If you have been drinking heavily for a long time, you will go through a period of detoxification, or ‘detox’ when you first begin to abstain from alcohol, as your body experiences withdrawal.
Symptoms of alcohol withdrawal range in severity from person to person and not everyone will experience every symptom listed. These symptoms include: shaking, sweating, headache, nausea or vomiting, anxiety, diarrhea and stomach cramps, elevated heart rate and blood pressure, and trouble sleeping. Alcohol withdrawal can become life-threatening in some cases. Call 911 or go to the emergency room if any of the following occur: severe vomiting, confusion or disorientation, fever, hallucinations, extreme agitation, seizures or convulsions.
These severe symptoms could indicate a serious form of alcohol withdrawal called delirium tremens, or DT, which can be fatal.
People who only experience mild symptoms of withdrawal can usually complete the detoxification period without medical supervision, in two to five days. Those with more pronounced symptoms may wish to withdraw from alcohol under medical supervision, with or without medications to ease symptoms.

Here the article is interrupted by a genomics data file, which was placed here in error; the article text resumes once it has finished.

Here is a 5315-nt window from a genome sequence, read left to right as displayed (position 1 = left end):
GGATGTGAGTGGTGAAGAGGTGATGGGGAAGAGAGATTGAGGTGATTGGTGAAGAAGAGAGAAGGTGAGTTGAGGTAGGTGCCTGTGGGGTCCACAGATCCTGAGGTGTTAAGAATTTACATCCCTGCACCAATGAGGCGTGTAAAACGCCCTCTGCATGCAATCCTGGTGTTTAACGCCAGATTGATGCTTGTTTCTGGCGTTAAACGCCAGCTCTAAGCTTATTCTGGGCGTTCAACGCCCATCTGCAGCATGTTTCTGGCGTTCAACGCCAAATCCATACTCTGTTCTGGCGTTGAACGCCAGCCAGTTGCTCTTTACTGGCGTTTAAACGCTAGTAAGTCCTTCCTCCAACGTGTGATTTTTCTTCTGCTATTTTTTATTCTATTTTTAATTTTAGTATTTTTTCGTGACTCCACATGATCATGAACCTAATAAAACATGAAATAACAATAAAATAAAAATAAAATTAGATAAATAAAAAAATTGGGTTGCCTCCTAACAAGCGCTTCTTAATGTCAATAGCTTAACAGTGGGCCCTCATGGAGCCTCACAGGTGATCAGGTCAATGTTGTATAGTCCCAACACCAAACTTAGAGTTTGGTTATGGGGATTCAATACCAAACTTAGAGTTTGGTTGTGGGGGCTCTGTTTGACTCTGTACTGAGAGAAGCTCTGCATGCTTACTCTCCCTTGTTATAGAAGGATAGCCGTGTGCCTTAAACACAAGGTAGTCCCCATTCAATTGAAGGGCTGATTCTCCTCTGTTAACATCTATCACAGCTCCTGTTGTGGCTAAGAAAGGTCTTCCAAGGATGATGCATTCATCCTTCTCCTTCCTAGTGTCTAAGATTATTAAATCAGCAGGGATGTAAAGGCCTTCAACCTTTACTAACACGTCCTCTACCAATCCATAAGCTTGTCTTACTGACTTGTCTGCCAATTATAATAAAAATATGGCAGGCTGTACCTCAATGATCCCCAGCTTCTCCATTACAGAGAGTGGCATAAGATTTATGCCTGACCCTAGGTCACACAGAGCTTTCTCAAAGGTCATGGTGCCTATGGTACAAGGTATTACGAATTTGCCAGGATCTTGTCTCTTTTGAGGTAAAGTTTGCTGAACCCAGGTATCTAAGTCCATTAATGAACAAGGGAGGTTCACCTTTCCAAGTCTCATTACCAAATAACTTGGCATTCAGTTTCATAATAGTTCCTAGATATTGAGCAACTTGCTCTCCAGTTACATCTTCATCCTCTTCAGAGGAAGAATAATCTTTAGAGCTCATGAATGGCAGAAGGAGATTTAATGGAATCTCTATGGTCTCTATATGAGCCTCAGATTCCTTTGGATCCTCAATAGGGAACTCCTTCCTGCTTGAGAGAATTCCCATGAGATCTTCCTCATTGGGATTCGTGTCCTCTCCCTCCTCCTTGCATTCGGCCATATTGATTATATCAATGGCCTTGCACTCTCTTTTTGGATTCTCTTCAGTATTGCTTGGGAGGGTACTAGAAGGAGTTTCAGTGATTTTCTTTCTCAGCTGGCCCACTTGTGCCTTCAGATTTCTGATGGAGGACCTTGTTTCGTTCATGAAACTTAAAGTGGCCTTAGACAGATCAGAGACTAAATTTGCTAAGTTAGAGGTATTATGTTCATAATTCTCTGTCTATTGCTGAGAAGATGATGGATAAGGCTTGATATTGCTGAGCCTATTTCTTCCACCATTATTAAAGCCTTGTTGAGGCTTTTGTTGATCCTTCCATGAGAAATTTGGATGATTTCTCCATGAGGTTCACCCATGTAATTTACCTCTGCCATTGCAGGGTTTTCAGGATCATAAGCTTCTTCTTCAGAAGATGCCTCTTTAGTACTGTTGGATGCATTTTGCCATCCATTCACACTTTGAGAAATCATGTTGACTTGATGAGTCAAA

Whether or not detoxification is necessary depends on a number of factors, including an individual’s medical status, age and history of alcohol use. For example, someone who binge drinks and seeks treatment a week after last using alcohol may not require detox in order to begin other treatments for alcohol addiction.
Individuals who have been abusing alcohol for a long period of time and who may need medical supervision to detoxify.
Alcohol detoxification can be appropriate for some individuals on an outpatient basis from a knowledgeable physician or some outpatient programs. Many inpatient programs also offer detoxification treatment as part of their program or as a stand-alone service.
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